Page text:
No half measures...
The flax removal continues - with wheelbarrowfuls of slippery flax leaves, and much flourishing of secateurs and the big kitchen knife. No half measures - I am reminded of my great Pittosporum Hunt last autumn...
Saturday 5th March
Yesterday I had to make every moment count (in other words, I went in to work twice). I also had a Latte Club lunch - there were just two of us, and we sat in the big leather-style sofas in the shopping mall and pretended we were real people talking about the new supermarket. Latte Club is a 'teachers with dreams of winning the lottery and leaving teaching' type of club! But in the second session of making-every-moment-count I got more of the large JAM Garden flax down. It is now totally cut off at the knees. I have small puncture marks and wee scratches all over my hands and toes - the flax fought back! And in the last session I did visit the local nursery, and looked at their well priced plants. My goodness!
Rusty the Helpful Puppy
The kittens (up-sized now) are lovely. Puppy is lovely too (though he is still chasing birds - any bird will do). I have two zombie-hens gone broody in the Olearia Hedge. Rooster now runs madly away whenever he sees me in the garden. My poultry self-esteem is at its lowest ebb.
But something really exciting - I have been asked to 'design' (the word is a little presumptuous and embarrassing) a garden planting scheme for quite a large area at my work. They have project money far grander than my wildest dream-plant-budget. This is exciting stuff! None of the work plants can be redirected to the Moosey Garden, but the nursery can give me some extras as complementaries! Yippee! Now I can get some new replacement coloured flaxes - like Jester, and Cream Delight, and Yellow Wave!
Goodbye, Large Drab Flax
Right - today has already started. It's Saturday and the sun is shining. There is cricket (ouch!) to listen to on my brand new super shiny bright red cricket radio. I will wear gardening gloves and gumboots and get that last flax down to ground level. May today's gardening be more successful than the New Zealand cricket team...
The cricket is already a disaster (and it only started at 10:30am) - but my gardening morning has been a quiet success. The garden where the largest of the large flaxes used to grow is now open and sunny - a much better look. I have possibly one flax to go - it is in the Stables Garden underneath the Variegated Elm tree. I also have a theory about these ill-fated plants (it concerns buying coloured flaxes from bargain bins and getting exactly what you paid for).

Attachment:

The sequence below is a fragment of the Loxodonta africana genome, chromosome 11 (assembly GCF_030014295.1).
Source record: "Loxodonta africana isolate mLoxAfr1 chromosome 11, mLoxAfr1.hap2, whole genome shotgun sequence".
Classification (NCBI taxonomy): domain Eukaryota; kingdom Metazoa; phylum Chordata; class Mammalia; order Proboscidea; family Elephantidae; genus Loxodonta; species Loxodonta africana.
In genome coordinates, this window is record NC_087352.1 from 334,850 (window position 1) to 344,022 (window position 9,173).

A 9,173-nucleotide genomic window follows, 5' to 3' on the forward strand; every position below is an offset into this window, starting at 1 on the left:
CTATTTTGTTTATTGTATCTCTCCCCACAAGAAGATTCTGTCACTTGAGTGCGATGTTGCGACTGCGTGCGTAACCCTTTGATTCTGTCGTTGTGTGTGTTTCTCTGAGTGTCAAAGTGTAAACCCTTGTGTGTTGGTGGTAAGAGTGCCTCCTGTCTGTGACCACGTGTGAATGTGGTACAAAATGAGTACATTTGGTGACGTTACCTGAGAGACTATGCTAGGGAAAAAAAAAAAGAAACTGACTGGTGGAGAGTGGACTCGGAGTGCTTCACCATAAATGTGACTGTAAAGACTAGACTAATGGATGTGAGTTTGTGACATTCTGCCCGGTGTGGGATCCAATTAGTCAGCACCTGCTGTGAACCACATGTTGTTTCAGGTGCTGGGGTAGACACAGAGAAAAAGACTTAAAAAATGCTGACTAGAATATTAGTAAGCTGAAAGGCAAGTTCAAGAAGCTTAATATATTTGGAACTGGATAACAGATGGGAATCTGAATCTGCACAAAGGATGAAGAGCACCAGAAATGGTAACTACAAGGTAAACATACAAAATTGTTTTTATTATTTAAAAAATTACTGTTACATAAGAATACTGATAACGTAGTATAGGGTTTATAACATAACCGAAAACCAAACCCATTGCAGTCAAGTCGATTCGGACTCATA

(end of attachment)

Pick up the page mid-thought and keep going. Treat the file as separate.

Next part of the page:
I can't remember having such a focused, single-minded week in the garden ever before, though. Good on me! My London relatives also have a flax-focus - some coloured hybrid flaxes. It's been so cold that they're not yet allowed out to grace their rather barren (with rather too much roof showing) rooftop garden.
I wonder if I could have a rooftop garden? Maybe on top of the garage, with windswept tussocks? I suspect rooftop gardens have to be in London to be trendy. If my silly New Zealand gardening magazine is to be believed, all London Gardens in general are trendy. Go you lovely New Zealand coloured flaxes in pots half way around the gardening world!
Flaxes by the Water Race
Right - enough flax nonsense. I will have a cup of tea and watch us get at least a couple of quick wickets (ha! ha!), then I will return to the garden for the final flax showdown (hmm... axe rhymes rather nicely with flax). I also have a poultry scheme for friendly removal of hedge-nesting hens, followed by happy containment in a large wire cage...
Sunday 6th March
Yesterday I did return to the garden after lunch, but I cut down overhanging branches of the Apple tree (as one does) ny the glass-house, rather than moving on to the shadeless Stables Garden. I had little-cat-company (The two kittens were madly climbing the Apple tree - I had to saw quite carefully). Again all my rubbish is cleared up. A few apples have been sacrificed - they are almost ready for picking, anyway.
Today is one of those magic mornings where all is calm, warm and still. I've been out to get puppy out of his dog-motel, we've been around the garden for a pee and a poo (well, puppy has!) - passing by the roses over the water race, which are fabulously flowering again. The ornamental grasses are strong and shiny, and even the swathes of Iris confusa look good. And the taller flaxes living, growing, and secretly expanding by the water's edge look just great! Ha!
Late Summer Roses
No firm decisions on my renegade poultry as yet - rooster deigned to visit the house decking yesterday afternoon with the white hen, barging right past the kittens and pecking at the dried cat food in their bowls. At dawn his crowing was ever so far away - what's up? Brown henlet (my spell checker keeps wanting to call her Hamlet...) in the Olearia Hedge screeches painfully whenever anyone puts rubbish into the bin - you build your nest right next door to the big plastic wheelie bin - you take the consequences?
- Pittosporums are strong growers - tough shrubs that turn into trees before you can blink.
Today I am off outside before the calm is shattered - wind is forecast. I have one more flax - removal to go, and pots and pots of irises to plant out (before I forget). Then I might pick some roses for the house, and limb up one of the variegated leaf Pittosporums in Middle Garden. The Great Autumn Sawing Festival has started? Hmm...
Monday 7th March
Yippee for the garden, and for gardeners who have to go to work (earn some money, back for lunch) - it's raining this morning! The rain started last night - from my bed I had lovely visions of the Frisbee Lawn turning green again, and the native garden in the Hump bursting back into lush green growth. So when I return the temperate, scruffy, late summer Moosey garden will have transformed into a semi-tropical wonderland?